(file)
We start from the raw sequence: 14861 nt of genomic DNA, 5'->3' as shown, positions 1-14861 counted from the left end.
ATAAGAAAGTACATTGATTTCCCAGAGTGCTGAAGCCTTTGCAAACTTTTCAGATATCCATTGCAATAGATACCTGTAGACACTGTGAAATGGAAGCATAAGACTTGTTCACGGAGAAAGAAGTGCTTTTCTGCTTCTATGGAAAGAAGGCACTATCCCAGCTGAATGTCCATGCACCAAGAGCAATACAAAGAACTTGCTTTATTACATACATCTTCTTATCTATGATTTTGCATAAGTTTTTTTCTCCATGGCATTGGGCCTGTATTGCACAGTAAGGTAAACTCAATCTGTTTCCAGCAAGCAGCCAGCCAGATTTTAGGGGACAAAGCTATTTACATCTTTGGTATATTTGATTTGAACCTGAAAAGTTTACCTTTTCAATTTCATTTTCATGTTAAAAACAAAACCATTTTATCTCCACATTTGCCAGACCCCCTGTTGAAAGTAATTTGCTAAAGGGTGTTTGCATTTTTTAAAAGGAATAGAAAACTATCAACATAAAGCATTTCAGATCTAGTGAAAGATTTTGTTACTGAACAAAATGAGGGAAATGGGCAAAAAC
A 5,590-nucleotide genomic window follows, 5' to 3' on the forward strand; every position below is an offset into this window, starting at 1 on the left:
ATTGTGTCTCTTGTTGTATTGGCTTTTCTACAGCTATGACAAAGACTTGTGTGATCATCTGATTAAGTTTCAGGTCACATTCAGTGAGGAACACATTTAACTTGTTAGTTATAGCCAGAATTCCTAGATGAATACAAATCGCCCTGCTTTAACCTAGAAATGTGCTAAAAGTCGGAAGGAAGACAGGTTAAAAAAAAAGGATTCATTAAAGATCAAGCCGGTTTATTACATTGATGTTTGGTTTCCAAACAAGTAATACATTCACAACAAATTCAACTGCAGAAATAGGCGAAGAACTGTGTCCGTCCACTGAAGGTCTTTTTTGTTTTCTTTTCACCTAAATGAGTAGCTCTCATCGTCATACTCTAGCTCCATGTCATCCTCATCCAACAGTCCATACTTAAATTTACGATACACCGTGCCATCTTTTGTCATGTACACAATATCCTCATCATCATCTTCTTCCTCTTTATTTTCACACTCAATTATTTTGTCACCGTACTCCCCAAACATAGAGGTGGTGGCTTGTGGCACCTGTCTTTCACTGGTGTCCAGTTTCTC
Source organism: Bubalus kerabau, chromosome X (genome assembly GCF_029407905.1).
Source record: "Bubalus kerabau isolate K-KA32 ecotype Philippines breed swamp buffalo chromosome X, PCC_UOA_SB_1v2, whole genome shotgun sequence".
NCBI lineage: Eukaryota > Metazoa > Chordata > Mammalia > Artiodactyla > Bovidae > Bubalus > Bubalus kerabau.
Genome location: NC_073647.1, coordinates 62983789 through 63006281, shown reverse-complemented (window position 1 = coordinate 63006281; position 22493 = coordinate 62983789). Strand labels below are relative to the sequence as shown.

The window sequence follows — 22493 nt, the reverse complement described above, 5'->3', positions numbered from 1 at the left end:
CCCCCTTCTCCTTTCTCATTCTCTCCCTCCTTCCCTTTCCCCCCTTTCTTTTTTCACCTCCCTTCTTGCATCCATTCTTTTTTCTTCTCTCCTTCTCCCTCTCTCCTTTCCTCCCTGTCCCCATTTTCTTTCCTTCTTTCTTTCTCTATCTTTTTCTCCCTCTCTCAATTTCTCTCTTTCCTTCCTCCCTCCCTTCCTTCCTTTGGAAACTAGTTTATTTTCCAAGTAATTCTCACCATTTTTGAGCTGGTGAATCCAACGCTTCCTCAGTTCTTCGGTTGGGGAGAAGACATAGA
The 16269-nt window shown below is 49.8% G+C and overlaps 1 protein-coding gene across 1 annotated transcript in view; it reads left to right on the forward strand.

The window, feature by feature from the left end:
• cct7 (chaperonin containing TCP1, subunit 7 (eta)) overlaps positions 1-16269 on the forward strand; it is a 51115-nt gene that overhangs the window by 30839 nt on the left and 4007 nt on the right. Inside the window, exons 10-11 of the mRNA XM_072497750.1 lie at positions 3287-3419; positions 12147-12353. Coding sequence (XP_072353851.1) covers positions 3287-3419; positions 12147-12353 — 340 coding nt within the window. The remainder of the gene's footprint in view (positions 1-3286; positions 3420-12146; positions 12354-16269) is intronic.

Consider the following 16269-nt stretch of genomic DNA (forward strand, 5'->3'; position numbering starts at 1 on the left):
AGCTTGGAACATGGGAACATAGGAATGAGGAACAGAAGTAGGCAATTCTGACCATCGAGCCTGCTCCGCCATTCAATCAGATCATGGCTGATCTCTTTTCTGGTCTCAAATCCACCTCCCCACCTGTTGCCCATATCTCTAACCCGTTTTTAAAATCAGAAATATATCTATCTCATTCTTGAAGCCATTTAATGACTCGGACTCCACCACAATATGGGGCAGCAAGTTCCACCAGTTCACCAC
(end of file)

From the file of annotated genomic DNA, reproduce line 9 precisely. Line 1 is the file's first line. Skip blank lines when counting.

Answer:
The window sequence follows — 22493 nt, the reverse complement described above, 5'->3', positions numbered from 1 at the left end: